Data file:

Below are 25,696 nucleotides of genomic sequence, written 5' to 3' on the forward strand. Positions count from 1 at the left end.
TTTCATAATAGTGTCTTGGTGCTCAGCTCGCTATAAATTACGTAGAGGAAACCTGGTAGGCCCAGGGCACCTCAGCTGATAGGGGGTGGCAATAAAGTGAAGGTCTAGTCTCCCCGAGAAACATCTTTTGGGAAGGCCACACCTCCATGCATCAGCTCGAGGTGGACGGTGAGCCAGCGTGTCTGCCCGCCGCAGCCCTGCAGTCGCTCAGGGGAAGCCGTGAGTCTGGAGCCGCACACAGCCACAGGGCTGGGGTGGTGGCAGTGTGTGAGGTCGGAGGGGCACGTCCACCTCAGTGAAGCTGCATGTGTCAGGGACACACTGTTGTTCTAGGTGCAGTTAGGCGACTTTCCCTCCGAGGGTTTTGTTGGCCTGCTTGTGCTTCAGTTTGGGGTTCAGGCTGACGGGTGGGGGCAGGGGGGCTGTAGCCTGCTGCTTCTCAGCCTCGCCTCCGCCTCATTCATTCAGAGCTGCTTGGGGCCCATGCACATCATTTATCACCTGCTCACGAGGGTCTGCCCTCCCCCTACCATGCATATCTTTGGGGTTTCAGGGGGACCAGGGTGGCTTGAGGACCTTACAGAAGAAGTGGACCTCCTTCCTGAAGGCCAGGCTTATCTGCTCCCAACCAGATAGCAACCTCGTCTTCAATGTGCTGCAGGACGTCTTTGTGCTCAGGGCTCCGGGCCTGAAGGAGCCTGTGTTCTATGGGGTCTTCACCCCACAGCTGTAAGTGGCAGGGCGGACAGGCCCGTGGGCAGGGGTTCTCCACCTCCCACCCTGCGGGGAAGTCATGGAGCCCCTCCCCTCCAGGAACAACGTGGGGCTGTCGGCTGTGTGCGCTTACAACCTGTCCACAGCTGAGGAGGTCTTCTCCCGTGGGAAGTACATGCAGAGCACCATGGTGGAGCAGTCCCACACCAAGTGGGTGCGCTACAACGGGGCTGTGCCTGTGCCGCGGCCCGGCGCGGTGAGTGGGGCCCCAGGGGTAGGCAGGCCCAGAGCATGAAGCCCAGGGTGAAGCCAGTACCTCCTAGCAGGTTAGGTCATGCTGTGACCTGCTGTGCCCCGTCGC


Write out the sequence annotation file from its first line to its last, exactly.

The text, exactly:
Below are 25,696 nucleotides of genomic sequence, written 5' to 3' on the forward strand. Positions count from 1 at the left end.
TTTCATAATAGTGTCTTGGTGCTCAGCTCGCTATAAATTACGTAGAGGAAACCTGGTAGGCCCAGGGCACCTCAGCTGATAGGGGGTGGCAATAAAGTGAAGGTCTAGTCTCCCCGAGAAACATCTTTTGGGAAGGCCACACCTCCATGCATCAGCTCGAGGTGGACGGTGAGCCAGCGTGTCTGCCCGCCGCAGCCCTGCAGTCGCTCAGGGGAAGCCGTGAGTCTGGAGCCGCACACAGCCACAGGGCTGGGGTGGTGGCAGTGTGTGAGGTCGGAGGGGCACGTCCACCTCAGTGAAGCTGCATGTGTCAGGGACACACTGTTGTTCTAGGTGCAGTTAGGCGACTTTCCCTCCGAGGGTTTTGTTGGCCTGCTTGTGCTTCAGTTTGGGGTTCAGGCTGACGGGTGGGGGCAGGGGGGCTGTAGCCTGCTGCTTCTCAGCCTCGCCTCCGCCTCATTCATTCAGAGCTGCTTGGGGCCCATGCACATCATTTATCACCTGCTCACGAGGGTCTGCCCTCCCCCTACCATGCATATCTTTGGGGTTTCAGGGGGACCAGGGTGGCTTGAGGACCTTACAGAAGAAGTGGACCTCCTTCCTGAAGGCCAGGCTTATCTGCTCCCAACCAGATAGCAACCTCGTCTTCAATGTGCTGCAGGACGTCTTTGTGCTCAGGGCTCCGGGCCTGAAGGAGCCTGTGTTCTATGGGGTCTTCACCCCACAGCTGTAAGTGGCAGGGCGGACAGGCCCGTGGGCAGGGGTTCTCCACCTCCCACCCTGCGGGGAAGTCATGGAGCCCCTCCCCTCCAGGAACAACGTGGGGCTGTCGGCTGTGTGCGCTTACAACCTGTCCACAGCTGAGGAGGTCTTCTCCCGTGGGAAGTACATGCAGAGCACCATGGTGGAGCAGTCCCACACCAAGTGGGTGCGCTACAACGGGGCTGTGCCTGTGCCGCGGCCCGGCGCGGTGAGTGGGGCCCCAGGGGTAGGCAGGCCCAGAGCATGAAGCCCAGGGTGAAGCCAGTACCTCCTAGCAGGTTAGGTCATGCTGTGACCTGCTGTGCCCCGTCGC